Wednesday, February 22, 2012

A House With No Home

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I know that you all probably want to hear about California, but even thought the good news is that I am now in possession of my mother-in-law's (Thank you Dawn!) old computer, it's still damn near impossible for me to upload photos onto it; and anyway, there are some other things I have to report on before we move onto those golden hills.
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It has been a month of birthdays, and even though nobody got me a giant red rabbit to ride, I was still showered with lovely gifts ranging from hand-crafted baskets to owl mugs, mittens and embroidered asparagus ferns. What luck to have friends who know what you love!
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As I mentioned before, we've traveled far and wide, even before my California sojourn, always on the move, busy with fun things to do.
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It being birthday season last month, we received a wealth of packages and cards, from near and far, California, New Zealand and Finland.
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Missa and Clara (alias Clover, alias Abbi Cadabbi, alias Elmo, alias Kitty...you know the drill) sent me this bundle of birthday goodness.

Check out my new fox shoes. That's right. Fox. Shoes. I wore so many of my goodies to California that you've probably already seen them in action, but you'll be seeing a lot more of those bad boys come spring. Right now it's a little muddy for fox shoes. Or any other shoes for that matter. We're all about rubber boots.
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More goodness from my mom and Teeny, both of whom sent us some awesome woolens. Pretty mittens from my mama and warm booties and a cute hat from Teeny.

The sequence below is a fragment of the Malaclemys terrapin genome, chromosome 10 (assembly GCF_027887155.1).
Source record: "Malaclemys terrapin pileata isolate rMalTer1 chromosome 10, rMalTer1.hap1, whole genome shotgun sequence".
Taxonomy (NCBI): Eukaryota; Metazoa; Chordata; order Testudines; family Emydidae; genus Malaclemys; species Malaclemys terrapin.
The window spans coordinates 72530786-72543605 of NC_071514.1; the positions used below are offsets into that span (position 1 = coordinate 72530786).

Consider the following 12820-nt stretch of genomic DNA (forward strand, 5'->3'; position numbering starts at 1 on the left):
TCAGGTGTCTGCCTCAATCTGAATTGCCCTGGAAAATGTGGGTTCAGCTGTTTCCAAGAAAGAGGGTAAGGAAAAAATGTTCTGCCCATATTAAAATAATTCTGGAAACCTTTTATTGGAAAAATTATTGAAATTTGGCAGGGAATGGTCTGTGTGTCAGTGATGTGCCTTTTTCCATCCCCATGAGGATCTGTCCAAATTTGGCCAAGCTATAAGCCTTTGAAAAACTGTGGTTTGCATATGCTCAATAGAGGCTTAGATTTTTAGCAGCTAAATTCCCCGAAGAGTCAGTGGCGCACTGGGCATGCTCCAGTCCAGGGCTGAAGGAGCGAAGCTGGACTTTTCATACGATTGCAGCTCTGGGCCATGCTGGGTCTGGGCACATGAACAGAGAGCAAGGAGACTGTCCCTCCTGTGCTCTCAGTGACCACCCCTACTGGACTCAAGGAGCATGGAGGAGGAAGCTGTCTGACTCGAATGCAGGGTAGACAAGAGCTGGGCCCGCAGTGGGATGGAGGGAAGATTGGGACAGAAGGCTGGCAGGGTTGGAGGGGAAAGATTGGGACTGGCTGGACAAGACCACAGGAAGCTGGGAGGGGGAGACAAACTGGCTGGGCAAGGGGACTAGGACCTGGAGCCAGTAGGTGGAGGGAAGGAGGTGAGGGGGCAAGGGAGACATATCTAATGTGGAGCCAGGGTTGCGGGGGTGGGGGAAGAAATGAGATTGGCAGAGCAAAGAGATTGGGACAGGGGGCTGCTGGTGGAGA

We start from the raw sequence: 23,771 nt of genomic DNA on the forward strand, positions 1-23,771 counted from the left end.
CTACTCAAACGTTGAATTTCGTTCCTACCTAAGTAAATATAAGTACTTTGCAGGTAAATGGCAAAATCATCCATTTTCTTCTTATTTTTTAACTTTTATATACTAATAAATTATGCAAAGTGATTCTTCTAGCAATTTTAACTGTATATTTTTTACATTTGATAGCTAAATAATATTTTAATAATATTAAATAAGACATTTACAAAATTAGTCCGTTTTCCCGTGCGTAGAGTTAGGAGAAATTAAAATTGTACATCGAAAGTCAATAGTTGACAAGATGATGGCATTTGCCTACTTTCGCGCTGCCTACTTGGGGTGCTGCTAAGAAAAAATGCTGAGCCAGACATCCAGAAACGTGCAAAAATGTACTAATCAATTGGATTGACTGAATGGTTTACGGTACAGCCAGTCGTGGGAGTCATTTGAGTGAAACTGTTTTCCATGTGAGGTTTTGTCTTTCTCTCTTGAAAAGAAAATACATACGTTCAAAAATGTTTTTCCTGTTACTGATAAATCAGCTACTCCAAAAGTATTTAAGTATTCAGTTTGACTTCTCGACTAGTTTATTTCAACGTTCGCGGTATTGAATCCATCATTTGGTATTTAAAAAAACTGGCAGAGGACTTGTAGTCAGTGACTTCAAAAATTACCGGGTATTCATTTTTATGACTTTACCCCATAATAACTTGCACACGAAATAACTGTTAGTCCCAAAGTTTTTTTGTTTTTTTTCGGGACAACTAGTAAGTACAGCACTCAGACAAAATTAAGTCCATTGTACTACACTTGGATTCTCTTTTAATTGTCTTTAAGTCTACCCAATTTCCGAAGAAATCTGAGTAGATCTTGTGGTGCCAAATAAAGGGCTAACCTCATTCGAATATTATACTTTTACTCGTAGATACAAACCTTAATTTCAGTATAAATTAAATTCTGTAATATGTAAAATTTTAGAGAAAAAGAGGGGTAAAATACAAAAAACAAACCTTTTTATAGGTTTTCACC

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Too bad that I'll mostly be seeing that hat on someone else's head.
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Perhaps that last shot got you wondering where on earth are we now?
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Well, like I said, we're a couple of hoboes at the moment. Besides sleeping in the back of our car, planes, trains and crashing on Missa's couch and relative's guest rooms and loitering at my sister's, we are currently staying at the those lovely next door neighbor's little cob guesthouse and coming home only to cook, feed the animals and gather supplies.

Our little house by the sea, you see is full of toxic mold. As you may remember, last year both C and I suffered a number of different, somewhat inexplicable illnesses. While I was more affected by these health woes, we both felt pretty crappy for most of the year, especially during the rainy season of spring.

It wasn't until my bout with pneumonia that we finally put two and two together and demanded our landlord do something about it. A few expensive test later it became clear that we could no longer continue to spend large amounts of time in this unhealthy structure.